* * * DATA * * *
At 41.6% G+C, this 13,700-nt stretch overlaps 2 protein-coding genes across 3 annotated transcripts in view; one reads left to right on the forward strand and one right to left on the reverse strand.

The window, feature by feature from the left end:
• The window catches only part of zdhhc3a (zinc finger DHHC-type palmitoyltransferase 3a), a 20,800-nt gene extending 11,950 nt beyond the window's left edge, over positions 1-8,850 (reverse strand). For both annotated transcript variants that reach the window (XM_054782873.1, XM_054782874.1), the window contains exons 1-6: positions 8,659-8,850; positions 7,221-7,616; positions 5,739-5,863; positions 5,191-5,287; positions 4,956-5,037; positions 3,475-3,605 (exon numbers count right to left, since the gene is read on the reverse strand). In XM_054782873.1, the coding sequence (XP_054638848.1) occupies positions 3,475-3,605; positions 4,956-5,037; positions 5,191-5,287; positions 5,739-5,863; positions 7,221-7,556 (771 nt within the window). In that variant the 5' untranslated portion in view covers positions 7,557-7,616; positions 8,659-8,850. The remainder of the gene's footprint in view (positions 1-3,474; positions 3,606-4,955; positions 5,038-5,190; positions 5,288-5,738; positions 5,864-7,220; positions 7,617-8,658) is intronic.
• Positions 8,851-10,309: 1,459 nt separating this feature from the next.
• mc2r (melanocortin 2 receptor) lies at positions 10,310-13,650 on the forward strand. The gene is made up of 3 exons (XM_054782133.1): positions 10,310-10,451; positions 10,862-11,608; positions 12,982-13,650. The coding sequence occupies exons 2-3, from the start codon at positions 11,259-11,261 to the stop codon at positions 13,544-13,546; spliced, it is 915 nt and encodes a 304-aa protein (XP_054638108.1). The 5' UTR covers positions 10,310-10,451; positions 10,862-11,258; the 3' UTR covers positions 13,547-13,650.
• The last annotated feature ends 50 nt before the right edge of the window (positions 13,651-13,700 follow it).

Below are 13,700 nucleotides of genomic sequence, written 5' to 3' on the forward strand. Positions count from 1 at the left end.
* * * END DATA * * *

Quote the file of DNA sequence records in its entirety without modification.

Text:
At 41.6% G+C, this 13,700-nt stretch overlaps 2 protein-coding genes across 3 annotated transcripts in view; one reads left to right on the forward strand and one right to left on the reverse strand.

The window, feature by feature from the left end:
• The window catches only part of zdhhc3a (zinc finger DHHC-type palmitoyltransferase 3a), a 20,800-nt gene extending 11,950 nt beyond the window's left edge, over positions 1-8,850 (reverse strand). For both annotated transcript variants that reach the window (XM_054782873.1, XM_054782874.1), the window contains exons 1-6: positions 8,659-8,850; positions 7,221-7,616; positions 5,739-5,863; positions 5,191-5,287; positions 4,956-5,037; positions 3,475-3,605 (exon numbers count right to left, since the gene is read on the reverse strand). In XM_054782873.1, the coding sequence (XP_054638848.1) occupies positions 3,475-3,605; positions 4,956-5,037; positions 5,191-5,287; positions 5,739-5,863; positions 7,221-7,556 (771 nt within the window). In that variant the 5' untranslated portion in view covers positions 7,557-7,616; positions 8,659-8,850. The remainder of the gene's footprint in view (positions 1-3,474; positions 3,606-4,955; positions 5,038-5,190; positions 5,288-5,738; positions 5,864-7,220; positions 7,617-8,658) is intronic.
• Positions 8,851-10,309: 1,459 nt separating this feature from the next.
• mc2r (melanocortin 2 receptor) lies at positions 10,310-13,650 on the forward strand. The gene is made up of 3 exons (XM_054782133.1): positions 10,310-10,451; positions 10,862-11,608; positions 12,982-13,650. The coding sequence occupies exons 2-3, from the start codon at positions 11,259-11,261 to the stop codon at positions 13,544-13,546; spliced, it is 915 nt and encodes a 304-aa protein (XP_054638108.1). The 5' UTR covers positions 10,310-10,451; positions 10,862-11,258; the 3' UTR covers positions 13,547-13,650.
• The last annotated feature ends 50 nt before the right edge of the window (positions 13,651-13,700 follow it).

Below are 13,700 nucleotides of genomic sequence, written 5' to 3' on the forward strand. Positions count from 1 at the left end.